The Pittsburgh Penguins signed goaltender Marc-Andre Fleury to a four-year contract extension worth a total of $23 million. Scott Burnside and Pierre LeBrun debate the risks involved in the timing of the extension:
BURNSIDE: Good day, my friend. Both you and I had conversations with Pittsburgh Penguins general manager Jim Rutherford in the past month, and he was very consistent: He didn’t care about the past, he believed in Marc-Andre Fleury and said Fleury would be his guy as long as he was GM. He made good on that promise Wednesday when he extended Fleury by four years at $5.75 million annually, eliminating the possibility that he would become an unrestricted free agent at the end of the season.
The announcement triggered, as you might expect, a firestorm. That’s to be expected when it comes to a goaltender who is as polarizing a figure as there is at his position (OK, Ilya Bryzgalov factors into that list, too, but I digress). One of the most successful regular-season goaltenders of his generation and a Stanley Cup winner, Fleury has also more recently been guilty of horrific playoff meltdowns. So, let me ask you this, if you were the Pittsburgh GM, would you have inked Fleury to an extension, or would you have waited out one more playoff run before committing to another four years?
LEBRUN: Easy to say from my desk chair, but I would have waited until Fleury delivered next spring. It’s the same response I got from another NHL GM when we reacted together to the Fleury news. Having said that, the GM in question made a good point, which is probably at the heart of it: Had Rutherford not signed him now, that storyline would have tracked more attention and taken on more weight as the season went on; it pretty much would've been a constant talking point during the playoffs after good games (the price to sign goes up) or bad games (thank goodness he’s UFA).
At the end of the day, you get the sense that eliminating what might have been a huge distraction was worth it for the Penguins. It’s not as though this prevents Pittsburgh from ever making a change in goal next season or years beyond if the Penguins really want to. Every contract in the league can be moved, even though this new agreement has a no-move/limited no-trade clause. But for now, it eliminates what might have been a nagging issue.
BURNSIDE: For me, it’s a simple question of what was the alternative? Let’s say the Pens moved Fleury in the offseason or at some point during this season because they wanted something different next spring. Who’s better? Ilya Bryzgalov? Nope. Martin Brodeur? Nope. Tomas Vokoun? He was terrific for the Pens in 2013 but, with his health issues, he's not a real option long-term and maybe not even short-term. Let’s say the San Jose Sharks and the Pens swapped netminders with Antti Niemi coming to Pittsburgh, how is that an upgrade even though both Niemi and Fleury have won Cups and are off to terrific starts this season? And let’s not forget that Fleury could hardly be blamed for the Pens’ collapse against the New York Rangers in the second round of last spring’s playoffs when they let a 3-1 series lead slip away, scoring just three times in the last three games. If the Penguins win another Cup in June, or even if they go to a final or a conference final, this deal will look fine. If Fleury reverts to the form he showed from 2010-13, well, that’ll be an entirely different story, and the pressure from ownership to make use of that limited no-trade clause will be significant.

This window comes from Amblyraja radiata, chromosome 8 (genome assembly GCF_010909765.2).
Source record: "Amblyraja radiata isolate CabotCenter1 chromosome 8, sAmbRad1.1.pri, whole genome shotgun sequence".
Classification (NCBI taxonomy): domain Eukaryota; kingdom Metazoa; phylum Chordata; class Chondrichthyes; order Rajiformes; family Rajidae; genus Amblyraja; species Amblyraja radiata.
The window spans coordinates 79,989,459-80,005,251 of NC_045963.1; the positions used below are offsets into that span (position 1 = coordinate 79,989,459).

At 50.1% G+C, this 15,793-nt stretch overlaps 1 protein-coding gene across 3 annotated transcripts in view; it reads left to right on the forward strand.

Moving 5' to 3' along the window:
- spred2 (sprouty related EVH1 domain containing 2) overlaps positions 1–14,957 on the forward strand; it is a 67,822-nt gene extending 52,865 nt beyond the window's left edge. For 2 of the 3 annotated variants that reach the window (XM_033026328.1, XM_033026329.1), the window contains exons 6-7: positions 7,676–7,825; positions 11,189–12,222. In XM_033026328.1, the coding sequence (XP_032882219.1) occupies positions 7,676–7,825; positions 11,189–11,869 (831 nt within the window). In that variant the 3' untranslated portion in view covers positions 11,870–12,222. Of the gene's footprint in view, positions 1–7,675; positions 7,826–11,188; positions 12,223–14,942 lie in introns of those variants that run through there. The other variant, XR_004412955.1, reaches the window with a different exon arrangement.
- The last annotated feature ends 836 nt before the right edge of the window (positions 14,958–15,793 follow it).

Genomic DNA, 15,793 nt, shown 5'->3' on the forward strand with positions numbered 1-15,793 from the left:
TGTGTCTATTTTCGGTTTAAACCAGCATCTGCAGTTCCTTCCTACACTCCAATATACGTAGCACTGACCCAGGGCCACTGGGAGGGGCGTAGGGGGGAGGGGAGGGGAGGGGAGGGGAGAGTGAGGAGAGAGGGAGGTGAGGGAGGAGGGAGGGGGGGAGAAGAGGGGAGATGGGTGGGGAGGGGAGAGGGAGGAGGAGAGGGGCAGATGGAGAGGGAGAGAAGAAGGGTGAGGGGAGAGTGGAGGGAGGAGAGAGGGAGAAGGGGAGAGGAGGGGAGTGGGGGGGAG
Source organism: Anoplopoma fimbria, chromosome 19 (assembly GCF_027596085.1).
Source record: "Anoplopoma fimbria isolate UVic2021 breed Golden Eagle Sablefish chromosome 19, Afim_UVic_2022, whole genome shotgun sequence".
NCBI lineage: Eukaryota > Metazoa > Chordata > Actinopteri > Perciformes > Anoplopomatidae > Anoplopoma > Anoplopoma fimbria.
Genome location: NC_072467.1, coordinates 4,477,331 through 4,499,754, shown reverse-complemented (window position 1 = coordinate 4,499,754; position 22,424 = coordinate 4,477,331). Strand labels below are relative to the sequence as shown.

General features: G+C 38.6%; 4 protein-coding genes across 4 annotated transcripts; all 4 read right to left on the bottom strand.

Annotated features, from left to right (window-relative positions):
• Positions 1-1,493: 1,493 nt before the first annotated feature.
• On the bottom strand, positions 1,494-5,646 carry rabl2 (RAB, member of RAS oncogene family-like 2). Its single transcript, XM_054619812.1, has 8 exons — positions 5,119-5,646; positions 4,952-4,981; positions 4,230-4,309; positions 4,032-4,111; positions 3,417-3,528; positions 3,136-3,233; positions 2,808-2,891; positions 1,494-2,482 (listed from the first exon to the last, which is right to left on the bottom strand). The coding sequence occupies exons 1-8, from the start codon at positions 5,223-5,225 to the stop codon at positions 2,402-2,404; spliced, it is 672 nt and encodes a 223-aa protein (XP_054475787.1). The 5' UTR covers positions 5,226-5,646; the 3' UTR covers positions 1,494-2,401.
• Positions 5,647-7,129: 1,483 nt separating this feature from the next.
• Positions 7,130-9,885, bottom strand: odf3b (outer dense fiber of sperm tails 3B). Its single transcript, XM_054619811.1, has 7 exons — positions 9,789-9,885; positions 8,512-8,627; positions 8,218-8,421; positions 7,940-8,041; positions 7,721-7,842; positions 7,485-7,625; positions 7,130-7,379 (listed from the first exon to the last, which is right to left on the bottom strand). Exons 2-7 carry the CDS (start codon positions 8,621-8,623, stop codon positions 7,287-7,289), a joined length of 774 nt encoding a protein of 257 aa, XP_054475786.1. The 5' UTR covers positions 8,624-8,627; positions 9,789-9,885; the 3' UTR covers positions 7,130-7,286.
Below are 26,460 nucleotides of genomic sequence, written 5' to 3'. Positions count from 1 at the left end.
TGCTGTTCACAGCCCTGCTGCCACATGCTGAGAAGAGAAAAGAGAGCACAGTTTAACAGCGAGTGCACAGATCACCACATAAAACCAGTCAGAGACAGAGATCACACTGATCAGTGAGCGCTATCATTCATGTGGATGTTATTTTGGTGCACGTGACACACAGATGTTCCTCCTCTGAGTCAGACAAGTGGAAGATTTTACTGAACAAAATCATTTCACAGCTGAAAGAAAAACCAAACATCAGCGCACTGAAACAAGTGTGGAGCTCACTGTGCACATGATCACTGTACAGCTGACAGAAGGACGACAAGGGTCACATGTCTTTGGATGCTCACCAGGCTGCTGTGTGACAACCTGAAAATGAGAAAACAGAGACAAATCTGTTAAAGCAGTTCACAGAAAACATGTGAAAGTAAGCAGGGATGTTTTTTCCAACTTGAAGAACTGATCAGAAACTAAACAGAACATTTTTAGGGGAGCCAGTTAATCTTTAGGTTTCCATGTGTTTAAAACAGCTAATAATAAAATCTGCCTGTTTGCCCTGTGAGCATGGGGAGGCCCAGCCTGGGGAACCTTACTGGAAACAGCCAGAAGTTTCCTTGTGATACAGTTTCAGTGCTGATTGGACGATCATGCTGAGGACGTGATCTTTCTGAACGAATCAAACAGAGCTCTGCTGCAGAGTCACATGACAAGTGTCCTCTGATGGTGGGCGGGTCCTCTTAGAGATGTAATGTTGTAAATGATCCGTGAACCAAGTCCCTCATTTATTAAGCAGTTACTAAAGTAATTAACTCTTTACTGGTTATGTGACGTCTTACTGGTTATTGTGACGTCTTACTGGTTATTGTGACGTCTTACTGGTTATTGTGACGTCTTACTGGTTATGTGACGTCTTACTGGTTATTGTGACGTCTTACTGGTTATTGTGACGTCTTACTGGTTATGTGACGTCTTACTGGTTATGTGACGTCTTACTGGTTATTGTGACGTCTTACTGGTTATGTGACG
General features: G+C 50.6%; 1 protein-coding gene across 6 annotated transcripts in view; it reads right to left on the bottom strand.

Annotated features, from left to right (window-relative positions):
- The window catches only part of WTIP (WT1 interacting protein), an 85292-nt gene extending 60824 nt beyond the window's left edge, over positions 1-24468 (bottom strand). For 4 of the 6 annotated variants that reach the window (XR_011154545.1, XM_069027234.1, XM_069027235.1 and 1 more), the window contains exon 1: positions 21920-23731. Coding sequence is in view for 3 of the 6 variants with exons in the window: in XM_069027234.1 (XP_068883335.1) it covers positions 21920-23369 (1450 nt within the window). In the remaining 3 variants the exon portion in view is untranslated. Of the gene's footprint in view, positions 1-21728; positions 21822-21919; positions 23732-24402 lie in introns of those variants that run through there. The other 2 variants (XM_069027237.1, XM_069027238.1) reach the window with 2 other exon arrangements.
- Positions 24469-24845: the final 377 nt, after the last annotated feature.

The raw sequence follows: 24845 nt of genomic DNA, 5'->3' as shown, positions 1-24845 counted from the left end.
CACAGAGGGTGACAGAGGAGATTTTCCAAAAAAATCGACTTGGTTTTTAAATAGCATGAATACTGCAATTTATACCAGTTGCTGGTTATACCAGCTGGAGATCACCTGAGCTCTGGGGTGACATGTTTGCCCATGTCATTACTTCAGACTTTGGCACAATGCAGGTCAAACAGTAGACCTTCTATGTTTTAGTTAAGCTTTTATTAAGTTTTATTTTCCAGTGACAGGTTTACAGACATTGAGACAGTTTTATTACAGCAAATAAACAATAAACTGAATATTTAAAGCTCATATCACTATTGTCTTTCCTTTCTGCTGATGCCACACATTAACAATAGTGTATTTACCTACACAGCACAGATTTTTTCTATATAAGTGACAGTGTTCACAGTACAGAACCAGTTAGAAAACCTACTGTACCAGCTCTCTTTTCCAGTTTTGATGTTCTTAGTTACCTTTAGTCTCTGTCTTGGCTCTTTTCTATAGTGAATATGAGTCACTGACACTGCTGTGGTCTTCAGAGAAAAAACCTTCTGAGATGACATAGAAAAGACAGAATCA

LEBRUN: Running an NHL team is all about managing your risks. The risk in signing Fleury now is that he stinks next spring and all the people on Twitter on Wednesday will go back and retweet their comments from today when they said this deal was crazy. And that’s very possible. The other risk is if you let Fleury walk away July 1 after he’s just won you a Cup, and you can’t find a replacement who’s as good as he is, not to mention the PR disaster of letting your Cup-winning goalie leave town. Is it very likely that the Pens win the Cup? Not based on the last couple of playoffs. But is it possible? Right now, they are playing the best hockey they've played in a long time, so yes. It’s more than possible.
Either way, this debate won’t be answered until next May or June, which is almost always the case.